Universe's rate of expansion measured using black holes
Washington: Scientists have developed a method to measure the rate of the universe's expansion using certain types of active black holes that lie at the center of many galaxies.
A few years ago, researchers revealed that the universe is expanding at a much faster rate than originally believed-a discovery that earned a Nobel Prize in 2011.
But measuring the rate of this acceleration over large distances is still challenging and problematic, said Prof. Hagai Netzer of Tel Aviv University's School of Physics and Astronomy.
Now, Prof. Netzer, along with Jian-Min Wang, Pu Du and Chen Hu of the Institute of High Energy Physics of the Chinese Academy of Sciences and Dr. David Valls-Gabaud of the Observatoire de Paris, has developed a method with the potential to measure distances of billions of light-years with a high degree of accuracy.
The ability to measure very long distances translates into seeing further into the past of the universe-and being able to estimate its rate of expansion at a very young age.
This system of measurement takes into account the radiation emitted from the material that surrounds black holes before it is absorbed. As material is drawn into a black hole, it heats up and emits a huge amount of radiation, up to a thousand times the energy produced by a large galaxy containing 100 billion stars. For this reason, it can be seen from very far distances, explained Prof. Netzer.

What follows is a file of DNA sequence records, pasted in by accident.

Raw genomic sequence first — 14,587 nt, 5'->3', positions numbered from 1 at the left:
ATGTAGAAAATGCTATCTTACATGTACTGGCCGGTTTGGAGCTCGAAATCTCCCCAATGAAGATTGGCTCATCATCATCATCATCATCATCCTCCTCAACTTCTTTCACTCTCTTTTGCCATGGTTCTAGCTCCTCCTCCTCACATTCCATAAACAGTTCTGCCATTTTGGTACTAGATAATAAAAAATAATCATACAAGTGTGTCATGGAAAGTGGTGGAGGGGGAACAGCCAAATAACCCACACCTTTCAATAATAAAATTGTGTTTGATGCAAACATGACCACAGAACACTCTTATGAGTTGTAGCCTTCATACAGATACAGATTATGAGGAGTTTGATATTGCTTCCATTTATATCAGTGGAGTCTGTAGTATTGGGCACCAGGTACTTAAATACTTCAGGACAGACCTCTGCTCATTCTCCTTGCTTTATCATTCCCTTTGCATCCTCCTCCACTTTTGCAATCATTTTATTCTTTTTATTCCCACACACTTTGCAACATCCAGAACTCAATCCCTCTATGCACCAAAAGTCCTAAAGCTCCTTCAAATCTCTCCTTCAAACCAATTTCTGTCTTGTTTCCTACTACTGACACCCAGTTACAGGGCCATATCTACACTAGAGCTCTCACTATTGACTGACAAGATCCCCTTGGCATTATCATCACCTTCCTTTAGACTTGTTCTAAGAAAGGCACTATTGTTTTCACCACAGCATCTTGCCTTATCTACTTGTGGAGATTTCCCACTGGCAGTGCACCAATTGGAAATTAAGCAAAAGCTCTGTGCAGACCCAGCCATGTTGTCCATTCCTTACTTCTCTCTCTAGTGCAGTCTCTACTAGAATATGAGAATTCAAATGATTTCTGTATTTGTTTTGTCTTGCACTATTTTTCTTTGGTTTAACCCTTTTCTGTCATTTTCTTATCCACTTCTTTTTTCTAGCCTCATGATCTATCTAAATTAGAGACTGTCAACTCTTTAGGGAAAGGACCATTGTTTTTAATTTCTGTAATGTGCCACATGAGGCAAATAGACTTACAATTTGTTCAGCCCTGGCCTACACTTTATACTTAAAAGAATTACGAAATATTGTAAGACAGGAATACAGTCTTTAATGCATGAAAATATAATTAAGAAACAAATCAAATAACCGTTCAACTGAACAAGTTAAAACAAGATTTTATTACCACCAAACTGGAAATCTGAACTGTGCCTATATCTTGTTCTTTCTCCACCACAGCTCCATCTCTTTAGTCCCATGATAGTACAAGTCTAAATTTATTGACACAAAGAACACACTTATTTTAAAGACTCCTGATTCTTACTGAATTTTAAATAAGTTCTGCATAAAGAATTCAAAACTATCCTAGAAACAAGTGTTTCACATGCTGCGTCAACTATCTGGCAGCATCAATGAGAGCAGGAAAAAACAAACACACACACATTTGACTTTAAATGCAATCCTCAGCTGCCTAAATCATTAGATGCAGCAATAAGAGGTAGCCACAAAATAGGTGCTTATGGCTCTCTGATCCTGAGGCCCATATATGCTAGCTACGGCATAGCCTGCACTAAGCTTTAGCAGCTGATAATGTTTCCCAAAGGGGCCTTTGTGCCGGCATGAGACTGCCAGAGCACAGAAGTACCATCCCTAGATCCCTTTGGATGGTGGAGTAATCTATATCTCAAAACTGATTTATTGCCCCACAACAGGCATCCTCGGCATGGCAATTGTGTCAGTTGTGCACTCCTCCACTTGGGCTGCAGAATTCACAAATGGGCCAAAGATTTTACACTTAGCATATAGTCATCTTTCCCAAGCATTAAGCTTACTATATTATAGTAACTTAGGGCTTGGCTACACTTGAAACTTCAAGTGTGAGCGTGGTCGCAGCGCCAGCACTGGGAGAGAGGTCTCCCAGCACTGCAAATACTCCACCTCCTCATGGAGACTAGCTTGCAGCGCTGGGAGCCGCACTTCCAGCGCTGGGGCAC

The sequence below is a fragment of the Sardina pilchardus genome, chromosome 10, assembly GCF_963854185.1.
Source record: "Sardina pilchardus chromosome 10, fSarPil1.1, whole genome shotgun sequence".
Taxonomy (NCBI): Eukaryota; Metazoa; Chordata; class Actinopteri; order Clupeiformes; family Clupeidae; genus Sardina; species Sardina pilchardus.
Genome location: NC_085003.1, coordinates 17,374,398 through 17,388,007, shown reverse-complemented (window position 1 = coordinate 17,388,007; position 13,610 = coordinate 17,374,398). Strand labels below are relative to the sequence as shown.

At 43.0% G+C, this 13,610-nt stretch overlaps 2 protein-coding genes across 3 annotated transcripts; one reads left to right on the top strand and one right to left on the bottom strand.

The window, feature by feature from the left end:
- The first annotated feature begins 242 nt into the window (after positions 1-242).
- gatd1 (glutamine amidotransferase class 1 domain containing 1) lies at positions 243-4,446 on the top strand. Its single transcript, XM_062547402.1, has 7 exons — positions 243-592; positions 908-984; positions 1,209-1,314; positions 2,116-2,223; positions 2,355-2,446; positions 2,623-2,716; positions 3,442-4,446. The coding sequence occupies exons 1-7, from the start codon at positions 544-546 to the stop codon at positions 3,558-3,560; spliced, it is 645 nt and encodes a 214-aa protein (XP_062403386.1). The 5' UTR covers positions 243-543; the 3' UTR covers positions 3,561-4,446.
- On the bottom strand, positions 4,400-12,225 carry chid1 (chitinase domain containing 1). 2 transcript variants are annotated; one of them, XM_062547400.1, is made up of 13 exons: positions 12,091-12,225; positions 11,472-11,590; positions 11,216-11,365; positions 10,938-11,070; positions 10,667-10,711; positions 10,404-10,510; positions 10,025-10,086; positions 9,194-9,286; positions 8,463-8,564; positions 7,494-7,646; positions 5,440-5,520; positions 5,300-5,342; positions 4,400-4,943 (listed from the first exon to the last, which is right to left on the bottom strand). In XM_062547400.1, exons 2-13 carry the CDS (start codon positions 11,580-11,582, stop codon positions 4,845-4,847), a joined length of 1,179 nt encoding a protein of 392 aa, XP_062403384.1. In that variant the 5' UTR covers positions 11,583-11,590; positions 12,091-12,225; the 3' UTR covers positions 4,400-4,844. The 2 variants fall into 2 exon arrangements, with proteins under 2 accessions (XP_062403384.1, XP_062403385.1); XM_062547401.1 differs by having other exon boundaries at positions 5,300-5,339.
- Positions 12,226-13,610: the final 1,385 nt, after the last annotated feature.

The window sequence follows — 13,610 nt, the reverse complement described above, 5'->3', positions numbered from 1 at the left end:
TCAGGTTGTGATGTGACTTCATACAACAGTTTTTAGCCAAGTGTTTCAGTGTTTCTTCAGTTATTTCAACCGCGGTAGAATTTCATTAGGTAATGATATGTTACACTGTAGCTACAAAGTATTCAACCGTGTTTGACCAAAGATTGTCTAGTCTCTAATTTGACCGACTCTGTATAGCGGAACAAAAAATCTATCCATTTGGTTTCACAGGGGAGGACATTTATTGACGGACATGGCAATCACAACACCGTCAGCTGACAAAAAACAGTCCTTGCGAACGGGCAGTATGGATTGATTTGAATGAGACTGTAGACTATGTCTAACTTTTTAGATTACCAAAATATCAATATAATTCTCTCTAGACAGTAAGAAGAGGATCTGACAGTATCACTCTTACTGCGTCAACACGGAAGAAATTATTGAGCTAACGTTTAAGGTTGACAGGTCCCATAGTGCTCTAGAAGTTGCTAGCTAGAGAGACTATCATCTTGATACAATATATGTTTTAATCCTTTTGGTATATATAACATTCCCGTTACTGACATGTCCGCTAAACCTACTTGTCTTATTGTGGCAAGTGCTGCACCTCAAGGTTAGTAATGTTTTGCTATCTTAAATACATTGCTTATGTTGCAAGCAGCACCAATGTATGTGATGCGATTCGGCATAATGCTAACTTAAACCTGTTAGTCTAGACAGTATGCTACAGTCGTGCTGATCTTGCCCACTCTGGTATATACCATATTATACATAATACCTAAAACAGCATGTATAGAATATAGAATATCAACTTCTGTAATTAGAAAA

Using radiation to measure distances is a general method in astronomy, but until now black holes have never been used to help measure these distances. By adding together measurements of the amount of energy being emitted from the vicinity of the black hole to the amount of radiation which reaches Earth, it's possible to infer the distance to the black hole itself and the time in the history of the universe when the energy was emitted.
Getting an accurate estimate of the radiation being emitted depends on the properties of the black hole. For the specific type of black holes targeted in this work, the amount of radiation emitted, as the object draws matter into itself is actually proportional to its mass, said the researchers. Therefore, long-established methods to measure this mass can be used to estimate the amount of radiation involved.
The viability of this theory was proved by using the known properties of black holes in our own astronomical vicinity, "only" several hundred million light-years away.
Prof. Netzer believes that his system will add to the astronomer's tool kit for measuring distances much farther away, complimenting the existing method, which uses the exploding stars called supernovae.
According to Prof. Netzer, the ability to measure far-off distances has the potential to unravel some of the greatest mysteries of the universe, which is approximately 14 billion years old.
The study was published in the journal Physical Review Letters.